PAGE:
Has OnlyFans Placed Sexual Power Back in the Hands of Women?

CW: This article discusses topics of sexual harassment, stalking and rape, which could be distressing to some readers.


Patrycja M. Pietras

Image source: unsplash.com


So... What exactly is OnlyFans, and how does it work? Since its launch in 2016, a platform called OnlyFans has gained tiny popularity among some young creators and influencers. However, the subscription-based social media app outbursted after they allowed sharing of paid content for adults. Professional sex workers and even celebrities considered it an ideal space for them to move their businesses. Still, it wasn't only them - many women who never thought about making money this way jumped in for that trend when the pandemic hit in 2020. Since then, the platform has been chiefly known for paid content for adults. Let's have a closer look at the general history of sex workers.


We've all heard that being in the profession of giving sexual services can be called 'the world's oldest profession', but I would risk calling out not only women but men as well. According to ''The History and Economics of Male Sex Work'' published by Cambridge University in 2017:



''Male sex work as an occupation is old as its female counterpart. [...] Then and now, the primary buyers and sellers of male sexual services have been men.''

So why there is still a stigma mainly surrounding women in the sex industry?


I bet most of us have heard at least once a negative connotation about someone selling such services or posting nudity on social platforms. Without knowing the person, society is the first to judge. But why?


If there were no buyers, there would be no sellers. So if the need is still out there and the audience is still expanding, with growing sub-audiences demanding various fetishes covered in the service and being able to pay the extra money, why making working in the industry such a taboo?


In such a sexualised world, professions like that should be normalised, sex education and medical treatment delivered to everyone despite the age, nationality, race or gender. While sexual workers can be put out there and be known for being in the industry, the buyers prefer to stay anonymous. Perhaps people feel excited or even ashamed when they're buying a subscription or paying someone directly to fulfil their sexual fantasies in secret.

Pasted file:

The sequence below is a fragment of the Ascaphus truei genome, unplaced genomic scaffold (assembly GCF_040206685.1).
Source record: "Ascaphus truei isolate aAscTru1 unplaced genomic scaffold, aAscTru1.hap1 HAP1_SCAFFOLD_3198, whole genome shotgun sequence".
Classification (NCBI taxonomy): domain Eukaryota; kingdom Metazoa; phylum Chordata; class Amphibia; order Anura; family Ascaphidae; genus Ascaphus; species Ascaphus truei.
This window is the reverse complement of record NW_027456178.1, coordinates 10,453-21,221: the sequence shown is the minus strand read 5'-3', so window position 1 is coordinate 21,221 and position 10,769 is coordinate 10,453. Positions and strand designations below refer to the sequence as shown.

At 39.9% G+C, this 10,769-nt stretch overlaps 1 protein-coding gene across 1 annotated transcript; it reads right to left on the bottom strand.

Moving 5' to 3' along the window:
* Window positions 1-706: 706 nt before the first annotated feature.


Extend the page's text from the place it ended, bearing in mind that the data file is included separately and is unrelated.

As secretive as it can be, the possible danger of such a profession should be talked about out loud. It's essential to mention that, according to swp.urbanjustice.org, sex workers:

''have a 45% to 75% chance of experiencing sexual violence on the job.''



The same website states that in the mind of society, sex workers cannot be sexually assaulted since it's their job to provide sexual services. Unfortunately, the dangerous mindset and lack of legal regulations in various countries can lead to horrible crimes and an overall feeling of no responsibility for actions and words. While talking about the physical damage that can occur while providing such services, it's not always safe for women, even when working online. Many cases show how easy it is to stalk, hack and sell someone's personal information. Sexual harassment, assault, and even rape are severe and, unfortunately, still common and not talked about enough in the industry. Also, the stigmatisation put upon women who want to change their occupation and leave the sex industry of any kind is still lingering around for the rest of their lives.


A great example of this could be Mia Khalifa, who doesn't want to be known only for her episodes in the porn industry. Still, her previous career has followed her to this day and made it difficult to live normally and express her views and religion. The industry itself needs more regulations as the exploitation of her persona was active and still making money on her till 2020 despite many official statements that the videos will be removed from the Internet. It's just one case among many others.


To answer the question of whether OnlyFans has placed the sexual power back into the women's hands, we would have to ask them directly. The ones who actively provide content and those who don't want to continue pursuing this career.


As it definitely gave more freedom to express one's sexuality and semi-steady income, it's still a matter of cultural change, removal of the stigma, and normalisation of it as a profession - because it should be nothing more than an occupation.


As we moved through Pride Month, let's raise voices that scream about sexual liberation and expression. Because we all have the right to love who we want, be whoever we want to be, and be with anyone we feel connected to. And as a society, we still have a lot of work to do to show understanding and change toxic connotations around the expression of one's sexuality.






If you need any help, please use the sexual violence hotlines and ask for help.

Rape Crisis Hotlines
  • Rape Crisis 1.800.656.HOPE (4673)

  • Rape & Sexual Abuse Support Centre (RASASC) - Helpline 020 8683 3300 / Counselling 020 8683 3311

  • Victim Support 0845 30 30 900